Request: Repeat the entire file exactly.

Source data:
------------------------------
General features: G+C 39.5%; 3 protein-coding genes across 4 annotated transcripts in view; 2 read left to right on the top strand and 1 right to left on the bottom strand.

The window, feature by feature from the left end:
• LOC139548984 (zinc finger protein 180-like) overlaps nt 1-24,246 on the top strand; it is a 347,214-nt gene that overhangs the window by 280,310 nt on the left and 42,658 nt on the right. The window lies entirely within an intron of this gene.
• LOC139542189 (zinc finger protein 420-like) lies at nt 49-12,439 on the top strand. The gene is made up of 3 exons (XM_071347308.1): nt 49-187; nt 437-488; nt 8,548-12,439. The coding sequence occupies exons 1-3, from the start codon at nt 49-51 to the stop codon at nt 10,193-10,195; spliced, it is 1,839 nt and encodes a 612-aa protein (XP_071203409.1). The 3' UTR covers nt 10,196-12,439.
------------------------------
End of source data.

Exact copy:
General features: G+C 39.5%; 3 protein-coding genes across 4 annotated transcripts in view; 2 read left to right on the top strand and 1 right to left on the bottom strand.

The window, feature by feature from the left end:
• LOC139548984 (zinc finger protein 180-like) overlaps nt 1-24,246 on the top strand; it is a 347,214-nt gene that overhangs the window by 280,310 nt on the left and 42,658 nt on the right. The window lies entirely within an intron of this gene.
• LOC139542189 (zinc finger protein 420-like) lies at nt 49-12,439 on the top strand. The gene is made up of 3 exons (XM_071347308.1): nt 49-187; nt 437-488; nt 8,548-12,439. The coding sequence occupies exons 1-3, from the start codon at nt 49-51 to the stop codon at nt 10,193-10,195; spliced, it is 1,839 nt and encodes a 612-aa protein (XP_071203409.1). The 3' UTR covers nt 10,196-12,439.